In 1961, the soviet government determined finishes a moratorium of 33 months that began on november 3, 1958. In Novaya Zemlya, was planned a series of nuclear test in atmospheric and underwater ambient. The program was aimed tests powerful thermonuclear warheads (MinSredMash) and exercises for the Armed Forces (Ministry of Defence).
In all the Commission which superviced the program, the first deputy chairman was Vice-Admiral P. F. Fomin. Direct test on the ground in this period was headed by Captain V. V. Rakhmanov. His closest aides have been members of previous trials, O. G. Kasimov, and V. P. Kovalev.
For each exercise the first detonation would be at a higher elevation, while in the second will be reduced. This made it possible to compare the effectiveness of the impact of the explosions at different heights on the same objects.
It was definitely intended not only to test the weapons, but also as a show of force, given the growing tensions between the USSR and the U.S.
The first test, Vozduj, was conducted on september 10, 1961. A Tu-95 took off from the Olenya airfield in Kola Peninsula (the same where took off the Tu-95V which dropped the Tsar bomba) with a thermonuclear bomb on board. The aircraft dropped the bomb in D-2 batlefield, Mityushika bay, Sukhoy Nos peninsula, north island of Novaya Zemlya. The bomb exploded in an altitude of 2000 m, with a yield of 2700 kt. The high altitude of the explosion allowed that 2 hours later could access the site.
At the same time, the Ministry of Defence started his program of exercices. Was established a danger zone in Barents and Kara sea. It warned all owners of ships, boats and planes Soviets and foreigners shall not be liable if they violate the border of the zone of danger and suffer any damage (Pravda, August 1961).
The same day of “Vozduj”, a test was conducted in Chyornaya bay, whose purpose was to study of the damaging impact on the engineering equipment line of defense and military equipment. Codename Volga. The rocket, a R-11M, was launched from Rogachevo (NZ) and exploded in an altitude of 390 m in the middle of the battlefield, with a yield of 12 kt, slightly above the expected. The test was successful in all respects, demonstrating the effectiveness of tactical nuclear weapons of the Army.
On september 12, is conducted a test of strategic rockets. Codename Roza, was conducted under the command of Colonel General Victor Anisimovich Bolyatko. A R-12 with a “product 49” warhead (a thermonuclear device, derived from the RDS-37) started in Vorkuta, in the north of Ural mountains. 20 min. before the launch, the communication between the start point with the base in NZ was broken, that caused quite agitation. Finally, the communication was restored and the rocket launched, exploding in Mityushika bay in an altitude of 1190 m and a yield of 1150 kt. The rocket come to the point with a important deviation.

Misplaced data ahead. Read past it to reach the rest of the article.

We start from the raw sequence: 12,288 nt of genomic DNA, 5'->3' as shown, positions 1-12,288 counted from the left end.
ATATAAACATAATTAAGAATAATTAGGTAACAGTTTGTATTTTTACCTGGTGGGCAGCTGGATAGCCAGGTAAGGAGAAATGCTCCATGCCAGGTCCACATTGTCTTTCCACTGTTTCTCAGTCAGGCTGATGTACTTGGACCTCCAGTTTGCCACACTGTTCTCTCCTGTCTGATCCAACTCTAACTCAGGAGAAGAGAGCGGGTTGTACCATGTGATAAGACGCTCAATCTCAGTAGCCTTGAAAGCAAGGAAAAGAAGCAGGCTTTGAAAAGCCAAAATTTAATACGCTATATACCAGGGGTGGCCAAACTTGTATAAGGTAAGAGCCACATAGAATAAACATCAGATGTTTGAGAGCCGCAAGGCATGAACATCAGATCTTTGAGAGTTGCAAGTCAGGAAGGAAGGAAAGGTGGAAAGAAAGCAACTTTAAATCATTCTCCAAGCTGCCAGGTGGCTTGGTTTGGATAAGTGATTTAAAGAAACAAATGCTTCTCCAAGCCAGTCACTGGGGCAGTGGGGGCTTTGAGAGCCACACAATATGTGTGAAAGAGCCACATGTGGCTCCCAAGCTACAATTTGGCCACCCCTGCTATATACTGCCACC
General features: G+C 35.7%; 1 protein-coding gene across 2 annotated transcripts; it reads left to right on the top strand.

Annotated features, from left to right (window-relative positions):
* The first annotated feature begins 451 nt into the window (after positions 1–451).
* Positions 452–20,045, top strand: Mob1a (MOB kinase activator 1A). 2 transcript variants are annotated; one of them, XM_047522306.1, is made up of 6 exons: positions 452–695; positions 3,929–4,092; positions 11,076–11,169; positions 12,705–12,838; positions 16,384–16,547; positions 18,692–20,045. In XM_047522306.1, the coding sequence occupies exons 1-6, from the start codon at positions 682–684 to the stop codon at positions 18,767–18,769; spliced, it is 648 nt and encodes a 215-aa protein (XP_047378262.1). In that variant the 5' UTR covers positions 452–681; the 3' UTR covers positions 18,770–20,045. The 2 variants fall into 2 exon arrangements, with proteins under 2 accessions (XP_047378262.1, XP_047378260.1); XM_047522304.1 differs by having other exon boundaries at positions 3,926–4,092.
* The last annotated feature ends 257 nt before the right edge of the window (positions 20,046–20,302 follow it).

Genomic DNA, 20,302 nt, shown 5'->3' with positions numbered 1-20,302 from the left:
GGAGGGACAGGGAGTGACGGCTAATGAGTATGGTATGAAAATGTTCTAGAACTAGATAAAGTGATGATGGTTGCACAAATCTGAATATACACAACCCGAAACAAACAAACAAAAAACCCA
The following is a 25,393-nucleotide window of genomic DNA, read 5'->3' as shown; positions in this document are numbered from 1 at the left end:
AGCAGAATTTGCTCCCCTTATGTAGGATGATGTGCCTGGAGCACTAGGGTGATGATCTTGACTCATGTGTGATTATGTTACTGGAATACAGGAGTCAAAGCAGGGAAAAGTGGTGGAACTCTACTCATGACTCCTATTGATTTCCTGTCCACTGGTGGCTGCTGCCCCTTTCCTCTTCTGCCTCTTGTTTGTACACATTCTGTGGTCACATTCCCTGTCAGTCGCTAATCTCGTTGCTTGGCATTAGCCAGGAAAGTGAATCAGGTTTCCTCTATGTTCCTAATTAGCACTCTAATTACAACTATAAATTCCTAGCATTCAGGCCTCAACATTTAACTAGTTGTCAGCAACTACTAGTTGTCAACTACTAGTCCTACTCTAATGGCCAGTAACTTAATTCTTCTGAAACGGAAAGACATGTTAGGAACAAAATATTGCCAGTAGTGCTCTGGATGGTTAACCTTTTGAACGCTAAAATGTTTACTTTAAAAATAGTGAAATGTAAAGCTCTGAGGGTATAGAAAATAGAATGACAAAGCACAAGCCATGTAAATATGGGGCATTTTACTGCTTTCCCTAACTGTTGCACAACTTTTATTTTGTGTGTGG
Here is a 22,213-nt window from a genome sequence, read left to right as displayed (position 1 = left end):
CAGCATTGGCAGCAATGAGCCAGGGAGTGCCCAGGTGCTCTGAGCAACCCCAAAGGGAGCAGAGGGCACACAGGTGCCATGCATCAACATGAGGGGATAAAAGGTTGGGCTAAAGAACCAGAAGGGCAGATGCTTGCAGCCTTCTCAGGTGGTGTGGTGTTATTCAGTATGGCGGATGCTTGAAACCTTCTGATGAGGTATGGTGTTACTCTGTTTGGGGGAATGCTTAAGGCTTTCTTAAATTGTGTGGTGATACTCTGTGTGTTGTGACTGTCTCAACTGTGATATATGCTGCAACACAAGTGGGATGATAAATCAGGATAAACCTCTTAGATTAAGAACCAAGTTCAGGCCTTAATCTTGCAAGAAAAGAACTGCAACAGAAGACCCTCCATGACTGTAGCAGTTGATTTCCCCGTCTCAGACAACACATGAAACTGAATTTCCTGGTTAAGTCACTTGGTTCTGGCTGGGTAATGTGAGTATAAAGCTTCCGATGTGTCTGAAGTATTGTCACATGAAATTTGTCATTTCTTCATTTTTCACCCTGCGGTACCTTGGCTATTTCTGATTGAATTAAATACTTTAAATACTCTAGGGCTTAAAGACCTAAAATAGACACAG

On september 13 is conducted the second test of tactical weapons (test n°95). A rocket with a warhead started in NZ and exploded in Chyornaya bay, altitude of 250 m over water and yield of 6 kt. Because of the low altitude the area was significantly contaminated (was realized a moratorium). Conducted by the Institute of Applied Geophysics, in September 1977 is realized an inspection of the radiation situation in the eastern coast of the Chyornaya bay, where the test is realized, identifying the dose of radiation almost equal to background values.
September 14, 1961 (test n°98 ). A rocket (launched from Kola Peninsula or maybe Salekhard) exploded in Mityushika bay, 1700 m over the ground with a yield of 1200 kt.
September 16, 1961, test name Roza. An R-12 rocket with a “49” warhead was launched from Vorkuta. Was burst with a yield of 830 kt.
Then there was a break of ten days because climate. Could not fly over the test sites during this period.
October 8, 1961 (test n°116). A KSR-2 cruise missile launched from an aircraft with a warhead was tested in Chyornaya bay. The device burst on an altitude of 1450 m and with 15 kt of yield. This was the first soviet test with a cruise missile and the first in Chyornaya bay after the moratorium.
October 20, 1961, test name Raduga. In Mityushika bay, a K-102 submarine launched an R-13 rocket with a thermonuclear warhead (a RDS-37 variant). When the ships came to the specificated point in Barents Sea they couldn’t clarify their position because the cloudiness and the snowfall. Previous the test, a rocket without nuclear warhead was launched to the test point, with a strong deviation. The test was conducted despite bad weather. The rocket was launched with a minor deviation than the first, and exploded in an altitude of 530 m, with a yield of 1450 kt.